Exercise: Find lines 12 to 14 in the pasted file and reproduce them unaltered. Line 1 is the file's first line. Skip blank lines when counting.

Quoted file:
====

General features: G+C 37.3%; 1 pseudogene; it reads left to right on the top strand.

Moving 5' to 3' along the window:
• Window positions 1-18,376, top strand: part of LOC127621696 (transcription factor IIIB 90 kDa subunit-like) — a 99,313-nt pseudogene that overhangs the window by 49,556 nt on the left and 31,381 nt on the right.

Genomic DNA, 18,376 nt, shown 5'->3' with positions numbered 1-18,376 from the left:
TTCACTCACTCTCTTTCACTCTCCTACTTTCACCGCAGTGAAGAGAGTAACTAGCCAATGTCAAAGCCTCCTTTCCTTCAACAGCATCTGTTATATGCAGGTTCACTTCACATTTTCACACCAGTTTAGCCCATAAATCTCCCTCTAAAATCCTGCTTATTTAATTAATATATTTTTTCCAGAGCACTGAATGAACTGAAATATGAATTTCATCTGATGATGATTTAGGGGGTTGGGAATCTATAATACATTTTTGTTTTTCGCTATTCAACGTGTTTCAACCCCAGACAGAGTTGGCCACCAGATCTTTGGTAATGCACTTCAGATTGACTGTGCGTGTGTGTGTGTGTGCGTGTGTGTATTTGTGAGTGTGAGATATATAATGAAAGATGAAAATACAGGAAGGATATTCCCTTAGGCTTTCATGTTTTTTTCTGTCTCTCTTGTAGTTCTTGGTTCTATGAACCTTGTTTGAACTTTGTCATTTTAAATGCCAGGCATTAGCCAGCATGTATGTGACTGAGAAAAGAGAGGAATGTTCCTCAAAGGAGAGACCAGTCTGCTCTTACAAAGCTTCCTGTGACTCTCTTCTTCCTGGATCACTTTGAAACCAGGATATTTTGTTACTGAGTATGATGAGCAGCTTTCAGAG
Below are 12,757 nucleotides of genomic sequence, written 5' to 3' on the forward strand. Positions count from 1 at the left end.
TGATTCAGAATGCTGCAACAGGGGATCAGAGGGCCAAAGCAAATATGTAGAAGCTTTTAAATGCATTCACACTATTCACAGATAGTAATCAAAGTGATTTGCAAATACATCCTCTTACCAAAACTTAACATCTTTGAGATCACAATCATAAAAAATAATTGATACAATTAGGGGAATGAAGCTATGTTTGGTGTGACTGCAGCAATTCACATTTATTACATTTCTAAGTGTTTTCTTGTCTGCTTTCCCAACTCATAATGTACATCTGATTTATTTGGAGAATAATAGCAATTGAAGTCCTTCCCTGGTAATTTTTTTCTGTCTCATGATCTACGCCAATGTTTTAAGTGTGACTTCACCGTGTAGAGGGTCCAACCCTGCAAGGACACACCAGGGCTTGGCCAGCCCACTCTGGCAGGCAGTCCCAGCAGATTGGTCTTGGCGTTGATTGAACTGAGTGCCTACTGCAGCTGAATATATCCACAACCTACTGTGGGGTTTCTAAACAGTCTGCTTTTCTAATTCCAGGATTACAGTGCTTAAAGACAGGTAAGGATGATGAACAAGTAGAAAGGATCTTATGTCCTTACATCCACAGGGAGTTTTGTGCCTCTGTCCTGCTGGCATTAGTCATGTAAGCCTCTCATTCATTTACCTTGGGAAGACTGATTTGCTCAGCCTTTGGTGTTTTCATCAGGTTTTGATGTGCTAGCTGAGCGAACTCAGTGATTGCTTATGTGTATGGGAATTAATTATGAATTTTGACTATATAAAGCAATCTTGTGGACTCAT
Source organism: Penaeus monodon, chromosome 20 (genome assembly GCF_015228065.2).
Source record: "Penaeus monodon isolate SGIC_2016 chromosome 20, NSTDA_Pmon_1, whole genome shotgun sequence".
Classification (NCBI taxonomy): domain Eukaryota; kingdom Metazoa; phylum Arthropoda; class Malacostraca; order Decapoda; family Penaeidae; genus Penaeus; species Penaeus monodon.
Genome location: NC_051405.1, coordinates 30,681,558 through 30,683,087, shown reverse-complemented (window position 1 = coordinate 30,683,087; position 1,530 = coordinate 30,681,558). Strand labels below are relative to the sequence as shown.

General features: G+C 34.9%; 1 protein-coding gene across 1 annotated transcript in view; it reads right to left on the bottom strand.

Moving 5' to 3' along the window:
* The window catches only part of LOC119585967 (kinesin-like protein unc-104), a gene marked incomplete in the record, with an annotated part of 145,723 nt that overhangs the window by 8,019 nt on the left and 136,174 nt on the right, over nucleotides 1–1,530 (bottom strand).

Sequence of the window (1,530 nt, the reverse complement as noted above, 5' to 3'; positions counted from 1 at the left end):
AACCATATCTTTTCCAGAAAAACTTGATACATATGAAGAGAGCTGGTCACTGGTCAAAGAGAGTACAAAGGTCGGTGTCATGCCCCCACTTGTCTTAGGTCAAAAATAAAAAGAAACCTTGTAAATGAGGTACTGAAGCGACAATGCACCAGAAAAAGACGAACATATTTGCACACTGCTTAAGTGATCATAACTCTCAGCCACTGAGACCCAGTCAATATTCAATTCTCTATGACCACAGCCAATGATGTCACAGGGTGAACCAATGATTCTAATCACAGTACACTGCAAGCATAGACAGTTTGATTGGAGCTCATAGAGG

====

General features: G+C 34.9%; 1 protein-coding gene across 1 annotated transcript in view; it reads right to left on the bottom strand.

Moving 5' to 3' along the window:
* The window catches only part of LOC119585967 (kinesin-like protein unc-104), a gene marked incomplete in the record, with an annotated part of 145,723 nt that overhangs the window by 8,019 nt on the left and 136,174 nt on the right, over nucleotides 1–1,530 (bottom strand).